From this interview can be concluded that the use of the passive patient hoist is an improvement in comparison with lifting of patients manually by the caregiver in which for example back pain can be reduced or prevented. However the hoist is not perfect and consists flaws. Maneuverability of the hoist has proven to be a main issue. When working with demented patients interaction between them and caregiver is a bit different than with not demented patients. Direct commands and explanation about the taken actions are given to the demented patients to reassure them, but sometimes an explanation has no use for them, because they do not understand it. Therefore they are sometimes distracted with a stuffed animal to smoothen the lifting process. At the same time these patients do not always express whether they are feeling uncomfortable or scared. Caregivers try to make something out/read the facial gesticulation of the patients to estimate how they are feeling. A device that could determine their emotions and one that could distract or reassure them during the process would be of good use.
This interview shows that using the passive patient hoist is not an easy task in nursing homes. In these homes are often small doorsteps present which makes it difficult for the caregiver to drive over. During the transport process the visibility for the caregiver is deficient due to the post of the hoist. To prevent this limited view the caregiver walks alongside the hoist. However, this is also not very convenient, because it makes it more difficult to push the hoist with sufficient power. A device that improves this navigation process is reflected as a good idea. Another practical aspect is the lifting mat. This mat is not very pleasant for patients, because it sometimes cuts in the legs of the patient during the lifting process. Further, during the process these mats are provided with whalebones at the backside for extra support for the patient. This whalebones need to be inserted before the process starts and removed by the caregiver whenever the patient sits, because it is not comfortable for the backbone while sitting. A big issue with these whalebones is that they get lost very easily, because they do not have a fixed place at the hoist. During the lifting process interaction is again important. Whenever a patient feels uncomfortable he is asked what is wrong and all actions are explained extensively. It depends on the patient, whether they are comfortable with more interaction or less.
Social interaction between patient and caregiver remains a crucial element during the lifting process. A lot of eye contact is made between them and they converse during the process. Whenever a patient is not acquainted with the hoist or if the patient is scared the caregiver will communicate more and try to make more eye contact as well to reassure the patient. When the patient is familiar with the hoist less interaction between him and the caregiver is needed to put the patient at ease. A technical aspect of the hoist is that the battery is heavy and it’s lifespan is very short. Another hoist like the ceiling hoist would be more suitable in smaller rooms and steering is much easier. However it is not a practical solution for existing care homes, because rails need to be constructed all over the nursing home.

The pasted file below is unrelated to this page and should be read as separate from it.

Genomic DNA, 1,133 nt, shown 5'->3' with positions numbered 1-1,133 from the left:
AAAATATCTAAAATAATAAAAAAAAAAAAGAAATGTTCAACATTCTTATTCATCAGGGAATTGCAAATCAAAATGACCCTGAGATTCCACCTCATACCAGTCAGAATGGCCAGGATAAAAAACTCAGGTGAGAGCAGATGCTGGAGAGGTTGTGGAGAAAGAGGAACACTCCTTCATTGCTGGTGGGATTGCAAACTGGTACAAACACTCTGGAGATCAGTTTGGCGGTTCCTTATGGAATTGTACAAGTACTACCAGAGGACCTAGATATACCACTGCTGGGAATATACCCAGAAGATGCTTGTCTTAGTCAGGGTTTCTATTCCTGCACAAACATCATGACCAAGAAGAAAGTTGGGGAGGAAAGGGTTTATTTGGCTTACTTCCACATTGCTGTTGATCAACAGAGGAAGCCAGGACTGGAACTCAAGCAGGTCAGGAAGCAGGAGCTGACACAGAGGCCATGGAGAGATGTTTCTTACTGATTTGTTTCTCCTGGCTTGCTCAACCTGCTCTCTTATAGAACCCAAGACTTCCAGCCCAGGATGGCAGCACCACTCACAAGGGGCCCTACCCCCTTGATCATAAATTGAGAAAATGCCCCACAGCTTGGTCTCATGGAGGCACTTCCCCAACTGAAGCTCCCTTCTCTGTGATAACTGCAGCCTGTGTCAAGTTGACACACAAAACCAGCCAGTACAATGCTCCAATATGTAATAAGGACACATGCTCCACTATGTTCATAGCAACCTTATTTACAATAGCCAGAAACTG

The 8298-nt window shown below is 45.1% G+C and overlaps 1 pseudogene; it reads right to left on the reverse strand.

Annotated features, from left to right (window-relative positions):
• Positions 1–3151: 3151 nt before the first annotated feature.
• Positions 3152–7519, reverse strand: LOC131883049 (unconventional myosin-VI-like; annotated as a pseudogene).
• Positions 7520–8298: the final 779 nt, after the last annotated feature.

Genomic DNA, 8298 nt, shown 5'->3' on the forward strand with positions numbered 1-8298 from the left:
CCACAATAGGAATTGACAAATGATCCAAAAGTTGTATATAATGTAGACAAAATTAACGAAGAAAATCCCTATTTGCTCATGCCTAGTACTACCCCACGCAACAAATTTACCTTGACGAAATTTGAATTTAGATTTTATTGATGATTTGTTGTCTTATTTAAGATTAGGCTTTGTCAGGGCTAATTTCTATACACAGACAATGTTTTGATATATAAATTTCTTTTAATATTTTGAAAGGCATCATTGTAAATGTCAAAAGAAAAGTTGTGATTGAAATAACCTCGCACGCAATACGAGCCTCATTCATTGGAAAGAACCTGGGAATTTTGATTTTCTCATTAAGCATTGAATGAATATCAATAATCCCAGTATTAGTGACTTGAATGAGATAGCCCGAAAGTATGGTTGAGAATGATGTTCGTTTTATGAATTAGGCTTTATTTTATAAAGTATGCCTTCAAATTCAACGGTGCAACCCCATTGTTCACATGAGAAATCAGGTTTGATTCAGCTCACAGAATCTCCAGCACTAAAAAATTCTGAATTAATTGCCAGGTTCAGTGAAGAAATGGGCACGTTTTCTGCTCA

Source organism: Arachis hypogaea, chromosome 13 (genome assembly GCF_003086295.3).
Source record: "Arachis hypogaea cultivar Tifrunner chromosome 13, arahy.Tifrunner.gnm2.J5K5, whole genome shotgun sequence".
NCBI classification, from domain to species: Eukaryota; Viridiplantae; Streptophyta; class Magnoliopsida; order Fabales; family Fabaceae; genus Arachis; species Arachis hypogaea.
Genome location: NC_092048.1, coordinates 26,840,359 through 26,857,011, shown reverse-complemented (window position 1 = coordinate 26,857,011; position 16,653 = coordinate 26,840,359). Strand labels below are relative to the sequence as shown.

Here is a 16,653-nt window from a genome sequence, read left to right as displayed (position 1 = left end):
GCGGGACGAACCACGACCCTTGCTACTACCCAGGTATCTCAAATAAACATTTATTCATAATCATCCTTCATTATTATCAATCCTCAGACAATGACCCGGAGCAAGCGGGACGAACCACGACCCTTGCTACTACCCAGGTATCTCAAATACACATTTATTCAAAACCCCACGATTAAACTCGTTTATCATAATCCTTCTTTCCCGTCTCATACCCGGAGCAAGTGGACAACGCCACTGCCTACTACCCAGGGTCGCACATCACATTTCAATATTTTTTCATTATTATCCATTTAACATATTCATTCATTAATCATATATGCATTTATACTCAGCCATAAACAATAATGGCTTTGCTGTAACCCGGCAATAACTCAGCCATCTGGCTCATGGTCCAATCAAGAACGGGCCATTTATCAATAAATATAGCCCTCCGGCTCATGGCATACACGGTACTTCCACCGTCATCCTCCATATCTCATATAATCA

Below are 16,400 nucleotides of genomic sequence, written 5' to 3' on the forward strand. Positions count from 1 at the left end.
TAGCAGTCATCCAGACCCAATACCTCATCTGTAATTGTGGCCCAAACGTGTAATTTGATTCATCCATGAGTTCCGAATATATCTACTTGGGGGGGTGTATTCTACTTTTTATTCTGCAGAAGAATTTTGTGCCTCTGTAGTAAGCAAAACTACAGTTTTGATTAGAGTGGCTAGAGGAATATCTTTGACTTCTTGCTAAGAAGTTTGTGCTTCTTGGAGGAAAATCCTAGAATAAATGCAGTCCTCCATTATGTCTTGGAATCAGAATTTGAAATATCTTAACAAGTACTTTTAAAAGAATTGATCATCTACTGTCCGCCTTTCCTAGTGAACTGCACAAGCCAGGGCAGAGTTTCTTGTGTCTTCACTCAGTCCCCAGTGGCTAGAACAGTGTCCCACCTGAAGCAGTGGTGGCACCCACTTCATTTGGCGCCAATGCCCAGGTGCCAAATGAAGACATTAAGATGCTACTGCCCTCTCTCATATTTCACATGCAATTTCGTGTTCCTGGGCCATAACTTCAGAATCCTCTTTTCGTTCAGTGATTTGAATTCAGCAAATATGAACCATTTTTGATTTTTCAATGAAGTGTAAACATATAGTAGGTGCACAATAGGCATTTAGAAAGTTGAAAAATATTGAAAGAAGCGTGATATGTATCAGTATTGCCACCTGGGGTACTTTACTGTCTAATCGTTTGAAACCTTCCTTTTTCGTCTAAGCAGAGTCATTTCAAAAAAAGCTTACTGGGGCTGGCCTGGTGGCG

The main point that can be concluded from this interview is that interaction is an important, but also a difficult point. Especially since the patients are suffering from dementia they do not really understand what you are saying. Still it is important to keep communicating about what you are doing and to comfort the patient. This is also possible by touching the patient, by eye contact or by distracting them with a stuffed animal. Over time you learn to recognize whether the patient is uncomfortable, because you get to know them. It is very important for nurses to get to know their patients. The main problems with the hoist are that you have to do several things at the same time and it is heavy to turn and move the hoist when it is loaded with a patient. It is especially difficult to navigate the hoist safely through small spaces while watching the patient.
Design of survey
- - Both patients and caregivers prefer eye contact most in the process of caregiving during transportation in the hoist.
- - Patients like to be comforted by voice interaction between patient and caregiver or between patient and someone else during the process of caregiving during transportation in the hoist.
- - Patients like to be comforted by physical contact in the process of caregiving during transportation in the hoist and also caregivers prefer to have some extent of body contact during care giving.
Design of the survey
The code in Stata can be found by this link: Stata code.
In the previous week (week 3) some data for the survey was already gathered and a power analysis was conducted. Since the standard deviation at that moment was around 0.7, this value is used for the power analysis, together with a power of 0.8 and an alpha level of 0.05.
This showed that 24 to 32 respondents are needed to be able to see a significant result in the data. A mean difference of 0.5 points difference on the Likert-scale is used. The Likert-scale is the scale of 0 to 5 that was used in the survey.